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Is It Bad to Scratch Your Belly While Pregnant?

author image April Sanders
April Sanders is a writer, teacher and the mother of three boys. Raised on an organic farm, she is an avid gardener and believes that good growth starts with a rich, supportive foundation -- a philosophy that serves her well in both gardening and teaching. Sanders has written for Nickelodeon, Warner Brothers, Smarted Balanced, PARCC and others.
Is It Bad to Scratch Your Belly While Pregnant?
As skin stretches, it becomes dry and irritated. Photo Credit Photos.com/PhotoObjects.net/Getty Images

Many expectant mothers love to proudly show off their ever-growing bellies. What they might not love so much is the dry, itchy feeling that often accompanies the burgeoning abdomen. Scratching your belly will not harm you or your baby, but do so in moderation. Too much scratching can further irritate the skin, making things worse.


Several things cause itchy skin during pregnancy. Itchy skin is not always limited to the belly area, either. Areas where your skin stretches -- your breasts and abdomen -- usually get a bit dry and itchy during pregnancy. In addition, hormones -- particularly increased levels of estrogen -- can cause your skin to become more sensitive and itchy, according to the Baby Center website. If you are bothered by allergies, dry skin or eczema when you are not pregnant, you might find that these conditions worsen during pregnancy. Finally, there are conditions specific to pregnancy that can cause itchy rashes to appear on the skin, including the belly. One such condition, pruritic urticarial papules and plaques of pregnancy, or PUPPP for short, is signified by red bumps and hives that spread from the abdomen. The bumps and hives are very itchy. Another condition called prurigo of pregnancy causes small itchy "bug bites" to appear on the skin but rarely affects the belly area.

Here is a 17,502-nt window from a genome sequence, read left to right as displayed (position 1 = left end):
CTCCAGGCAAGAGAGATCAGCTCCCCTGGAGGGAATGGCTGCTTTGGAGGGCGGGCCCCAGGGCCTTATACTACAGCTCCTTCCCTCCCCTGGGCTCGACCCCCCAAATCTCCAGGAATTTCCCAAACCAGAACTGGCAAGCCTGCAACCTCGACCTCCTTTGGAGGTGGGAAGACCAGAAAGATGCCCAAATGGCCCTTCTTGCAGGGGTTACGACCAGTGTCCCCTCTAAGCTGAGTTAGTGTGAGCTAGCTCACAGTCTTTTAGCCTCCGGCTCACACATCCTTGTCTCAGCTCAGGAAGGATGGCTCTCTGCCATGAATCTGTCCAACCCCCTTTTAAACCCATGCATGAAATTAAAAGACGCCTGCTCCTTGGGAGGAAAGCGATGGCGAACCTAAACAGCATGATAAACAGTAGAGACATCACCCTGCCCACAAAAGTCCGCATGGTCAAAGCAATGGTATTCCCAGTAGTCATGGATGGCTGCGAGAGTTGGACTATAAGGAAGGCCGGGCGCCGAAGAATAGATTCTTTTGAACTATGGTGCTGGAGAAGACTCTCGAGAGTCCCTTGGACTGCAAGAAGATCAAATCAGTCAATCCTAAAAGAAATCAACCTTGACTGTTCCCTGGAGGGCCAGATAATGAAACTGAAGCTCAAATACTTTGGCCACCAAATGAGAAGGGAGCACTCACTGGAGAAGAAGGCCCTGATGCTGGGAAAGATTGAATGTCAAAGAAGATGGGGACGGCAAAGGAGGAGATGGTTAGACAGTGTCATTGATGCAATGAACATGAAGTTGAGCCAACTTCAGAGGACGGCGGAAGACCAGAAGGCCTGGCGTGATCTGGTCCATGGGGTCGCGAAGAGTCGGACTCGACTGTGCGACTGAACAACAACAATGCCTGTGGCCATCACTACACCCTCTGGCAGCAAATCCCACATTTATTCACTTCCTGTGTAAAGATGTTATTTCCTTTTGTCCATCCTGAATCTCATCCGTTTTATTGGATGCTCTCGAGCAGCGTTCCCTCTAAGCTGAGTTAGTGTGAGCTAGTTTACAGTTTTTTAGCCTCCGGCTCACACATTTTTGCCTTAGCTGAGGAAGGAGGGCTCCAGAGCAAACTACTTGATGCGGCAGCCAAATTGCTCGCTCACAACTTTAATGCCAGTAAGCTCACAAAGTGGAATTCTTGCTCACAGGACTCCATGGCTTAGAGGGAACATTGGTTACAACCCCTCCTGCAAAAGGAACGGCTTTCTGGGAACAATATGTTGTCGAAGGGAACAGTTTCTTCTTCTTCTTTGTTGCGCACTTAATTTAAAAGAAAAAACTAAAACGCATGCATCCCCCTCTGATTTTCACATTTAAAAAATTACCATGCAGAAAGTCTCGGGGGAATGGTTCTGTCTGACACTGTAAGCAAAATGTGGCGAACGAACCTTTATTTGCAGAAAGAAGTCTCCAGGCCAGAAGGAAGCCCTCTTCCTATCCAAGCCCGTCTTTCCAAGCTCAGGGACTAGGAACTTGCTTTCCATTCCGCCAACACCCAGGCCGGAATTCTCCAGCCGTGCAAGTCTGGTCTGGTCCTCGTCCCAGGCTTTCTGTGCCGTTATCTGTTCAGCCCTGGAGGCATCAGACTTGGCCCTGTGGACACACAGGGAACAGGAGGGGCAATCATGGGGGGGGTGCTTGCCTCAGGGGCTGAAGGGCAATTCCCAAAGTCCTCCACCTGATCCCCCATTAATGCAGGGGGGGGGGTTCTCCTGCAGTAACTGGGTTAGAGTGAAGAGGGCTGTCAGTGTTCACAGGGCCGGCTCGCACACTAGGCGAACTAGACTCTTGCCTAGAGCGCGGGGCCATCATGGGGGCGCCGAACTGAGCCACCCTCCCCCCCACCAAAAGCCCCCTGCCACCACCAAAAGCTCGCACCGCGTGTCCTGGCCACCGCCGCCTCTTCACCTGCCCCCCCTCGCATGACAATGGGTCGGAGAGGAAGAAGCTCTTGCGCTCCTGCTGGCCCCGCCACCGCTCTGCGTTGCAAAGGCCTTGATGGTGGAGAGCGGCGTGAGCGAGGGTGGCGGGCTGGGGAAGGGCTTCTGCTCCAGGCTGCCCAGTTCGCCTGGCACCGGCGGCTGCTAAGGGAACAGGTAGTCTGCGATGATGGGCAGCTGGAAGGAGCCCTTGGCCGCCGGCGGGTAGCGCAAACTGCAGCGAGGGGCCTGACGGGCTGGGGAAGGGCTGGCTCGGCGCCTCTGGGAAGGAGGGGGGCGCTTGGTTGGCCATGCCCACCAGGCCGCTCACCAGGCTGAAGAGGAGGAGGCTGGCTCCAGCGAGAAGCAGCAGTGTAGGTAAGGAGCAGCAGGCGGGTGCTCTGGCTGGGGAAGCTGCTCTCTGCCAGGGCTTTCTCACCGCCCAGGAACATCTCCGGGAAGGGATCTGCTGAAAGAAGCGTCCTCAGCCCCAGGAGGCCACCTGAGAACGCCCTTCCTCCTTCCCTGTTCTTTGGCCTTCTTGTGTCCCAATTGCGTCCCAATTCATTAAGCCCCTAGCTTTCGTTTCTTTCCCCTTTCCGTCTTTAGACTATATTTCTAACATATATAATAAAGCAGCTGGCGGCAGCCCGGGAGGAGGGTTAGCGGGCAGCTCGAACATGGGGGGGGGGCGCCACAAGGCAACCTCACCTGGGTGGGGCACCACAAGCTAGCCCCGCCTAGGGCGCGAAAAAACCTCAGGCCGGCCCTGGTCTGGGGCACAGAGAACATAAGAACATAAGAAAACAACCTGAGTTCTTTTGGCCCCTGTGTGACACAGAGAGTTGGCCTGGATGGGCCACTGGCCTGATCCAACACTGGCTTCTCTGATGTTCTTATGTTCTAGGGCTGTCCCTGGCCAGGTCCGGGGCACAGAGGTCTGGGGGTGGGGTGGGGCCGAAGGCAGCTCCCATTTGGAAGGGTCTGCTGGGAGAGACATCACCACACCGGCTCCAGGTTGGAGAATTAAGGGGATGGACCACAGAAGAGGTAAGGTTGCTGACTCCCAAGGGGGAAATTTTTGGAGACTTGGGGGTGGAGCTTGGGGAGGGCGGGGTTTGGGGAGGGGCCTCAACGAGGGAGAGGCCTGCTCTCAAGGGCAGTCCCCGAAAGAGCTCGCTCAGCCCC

The causes of PUPPP and prurigo are unknown and thus the conditions cannot be prevented, but other causes of dry, itchy skin can be. Avoid taking long soaks in hard bath water, as this can dry out skin. Keep your skin moisturized during pregnancy with mild, all-natural lotions, and avoid allergens that trigger itchy rashes on your skin.


Soothe your itchy skin with an anti-itch creme, a vitamin E ointment, or an oatmeal bath. Use warm, not hot, water as hot water might increase your core body temperature, which is not good for the developing fetus. Use a humidifier if you spend a lot of time in a dry environment and stick with soft fabrics that won't further irritate your itchy belly.


In rare cases, severely itching skin might signify a greater problem. This is especially true during the third trimester. Intense itching all over, not just on the abdomen, can signify a liver problem called intrahepatic cholestasis of pregnancy. Because the bile does not flow normally, the bile salts accumulate in the skin, causing the itching. This problem affects less than 1 percent of all pregnant women in America, according to the Baby Center website. Still, see a doctor if you are concerned about your itchy skin. Intrahepatic cholestasis of pregnancy can present a danger to your baby.

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